WCP: What kinds of things have you gone through personally and professionally since your last album?

TB: Just more of a growth, man, and just knowing that this is what I’m really doing. I don’t have any other jobs. There are a lot of people out there that’s kind of below the radar, that has to supplement their careers with a regular job or a part-time job, just to make ends meet. I’ve been able to make a living off of my art, so coming to a realization that this is really it, and this is how it’s going to be, getting ready to take it to the next level. That’s all.

WCP: You just mentioned how you’re doing a lot of writing from an inspirational space. What have you learned over that time about yourself?

TB: That you don’t have to fit into the mold. Certain people don’t get my music, or think that I come off a little different from other people, and at first you’re like “Why aren’t they accepting me?” or stuff like that, but then you finally realize that everybody has their own thing, and it takes that trendsetter to finally break through to the masses to actually follow. I’ve just come to the realization that I am that person that will change certain things in music. I’m not the follower, ya know?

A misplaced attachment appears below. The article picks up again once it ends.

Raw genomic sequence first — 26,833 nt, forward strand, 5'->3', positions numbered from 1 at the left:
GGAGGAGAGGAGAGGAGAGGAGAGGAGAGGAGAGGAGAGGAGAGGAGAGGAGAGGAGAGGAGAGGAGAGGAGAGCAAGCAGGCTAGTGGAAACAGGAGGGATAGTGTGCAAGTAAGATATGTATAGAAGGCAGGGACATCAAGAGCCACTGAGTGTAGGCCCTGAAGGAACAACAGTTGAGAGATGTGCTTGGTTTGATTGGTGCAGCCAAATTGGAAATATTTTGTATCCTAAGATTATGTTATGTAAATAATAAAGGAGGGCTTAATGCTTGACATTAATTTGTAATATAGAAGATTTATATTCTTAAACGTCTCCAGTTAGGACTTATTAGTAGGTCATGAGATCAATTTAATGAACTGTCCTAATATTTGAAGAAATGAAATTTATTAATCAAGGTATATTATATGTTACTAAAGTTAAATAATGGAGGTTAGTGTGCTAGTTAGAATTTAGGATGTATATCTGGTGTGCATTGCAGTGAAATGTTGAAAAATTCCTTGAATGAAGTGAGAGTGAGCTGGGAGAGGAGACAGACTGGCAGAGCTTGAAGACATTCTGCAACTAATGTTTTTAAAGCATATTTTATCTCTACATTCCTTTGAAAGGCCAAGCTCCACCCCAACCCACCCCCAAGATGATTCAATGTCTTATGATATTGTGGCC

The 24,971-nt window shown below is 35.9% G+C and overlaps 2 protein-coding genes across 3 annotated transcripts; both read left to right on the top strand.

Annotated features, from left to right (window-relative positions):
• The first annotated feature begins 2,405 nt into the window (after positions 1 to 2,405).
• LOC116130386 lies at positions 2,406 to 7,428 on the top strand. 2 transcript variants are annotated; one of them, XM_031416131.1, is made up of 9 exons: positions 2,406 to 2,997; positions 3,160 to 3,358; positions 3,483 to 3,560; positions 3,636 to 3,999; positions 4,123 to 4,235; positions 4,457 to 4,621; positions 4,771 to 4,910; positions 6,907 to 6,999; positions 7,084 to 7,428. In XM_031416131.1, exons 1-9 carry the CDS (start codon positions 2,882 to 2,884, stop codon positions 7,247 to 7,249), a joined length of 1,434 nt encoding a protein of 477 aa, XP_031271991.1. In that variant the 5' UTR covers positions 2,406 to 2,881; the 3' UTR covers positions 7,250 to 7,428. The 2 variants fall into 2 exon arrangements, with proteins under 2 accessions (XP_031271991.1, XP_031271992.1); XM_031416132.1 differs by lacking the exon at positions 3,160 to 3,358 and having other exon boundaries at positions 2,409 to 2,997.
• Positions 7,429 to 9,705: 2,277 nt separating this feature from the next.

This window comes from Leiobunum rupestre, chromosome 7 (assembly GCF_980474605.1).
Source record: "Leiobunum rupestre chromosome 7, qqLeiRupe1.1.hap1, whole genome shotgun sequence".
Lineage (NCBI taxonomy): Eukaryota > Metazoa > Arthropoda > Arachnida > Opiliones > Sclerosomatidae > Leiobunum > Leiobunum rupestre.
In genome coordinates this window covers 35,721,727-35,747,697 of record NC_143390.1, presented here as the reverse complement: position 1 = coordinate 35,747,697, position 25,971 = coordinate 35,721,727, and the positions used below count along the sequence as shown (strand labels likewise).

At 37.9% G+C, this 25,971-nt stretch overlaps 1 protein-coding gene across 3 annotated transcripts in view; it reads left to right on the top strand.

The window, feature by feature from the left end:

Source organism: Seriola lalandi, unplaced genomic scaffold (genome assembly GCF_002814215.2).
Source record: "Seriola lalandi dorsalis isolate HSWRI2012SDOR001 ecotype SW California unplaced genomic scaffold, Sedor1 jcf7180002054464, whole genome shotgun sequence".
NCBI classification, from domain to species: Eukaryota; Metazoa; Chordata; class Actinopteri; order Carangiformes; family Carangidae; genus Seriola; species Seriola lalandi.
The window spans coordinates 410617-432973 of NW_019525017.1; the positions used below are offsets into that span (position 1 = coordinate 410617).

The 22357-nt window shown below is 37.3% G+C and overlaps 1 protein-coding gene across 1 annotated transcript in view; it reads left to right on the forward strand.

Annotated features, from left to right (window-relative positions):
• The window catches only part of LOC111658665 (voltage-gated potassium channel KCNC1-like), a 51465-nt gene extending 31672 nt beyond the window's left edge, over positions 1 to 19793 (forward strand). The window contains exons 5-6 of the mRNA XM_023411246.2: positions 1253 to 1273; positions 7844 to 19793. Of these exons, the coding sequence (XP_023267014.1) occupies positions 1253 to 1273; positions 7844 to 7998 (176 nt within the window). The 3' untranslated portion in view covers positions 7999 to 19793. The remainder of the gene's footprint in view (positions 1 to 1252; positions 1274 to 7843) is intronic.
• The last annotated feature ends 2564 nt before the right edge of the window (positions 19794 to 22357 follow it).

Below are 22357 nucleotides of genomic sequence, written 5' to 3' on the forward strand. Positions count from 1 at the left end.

WCP: You’re one of the few artists who actually gets out of D.C., and goes to other areas to network and gig. Given that, what are your thoughts on still being called a “local” artist?

TB: It’s just amazing to me to see that, because I don’t know if it’s the ignorance of the writer. I’m in Beijing next week for a show [laughs]. I don’t get it, like I really don’t. I wish they would tell that to the people in San Fransisco that came early to Rock The Bells just to see me, ya know what I mean? Or the people in Montreal, in Toronto, in Chicago. Next Friday, MTVU and MTV Jams will be premiering my video, which will be playing every 35 minutes throughout the whole day, which they broadcast nationally, the Caribbean and stuff like that, so I don’t get how someone can call me a local artist. Maybe it’s because I’m not played on radio in other states, but we’re in the new day and age where radio doesn’t make or break the artist anymore. It helps, but it doesn’t define whether or not an artist is national.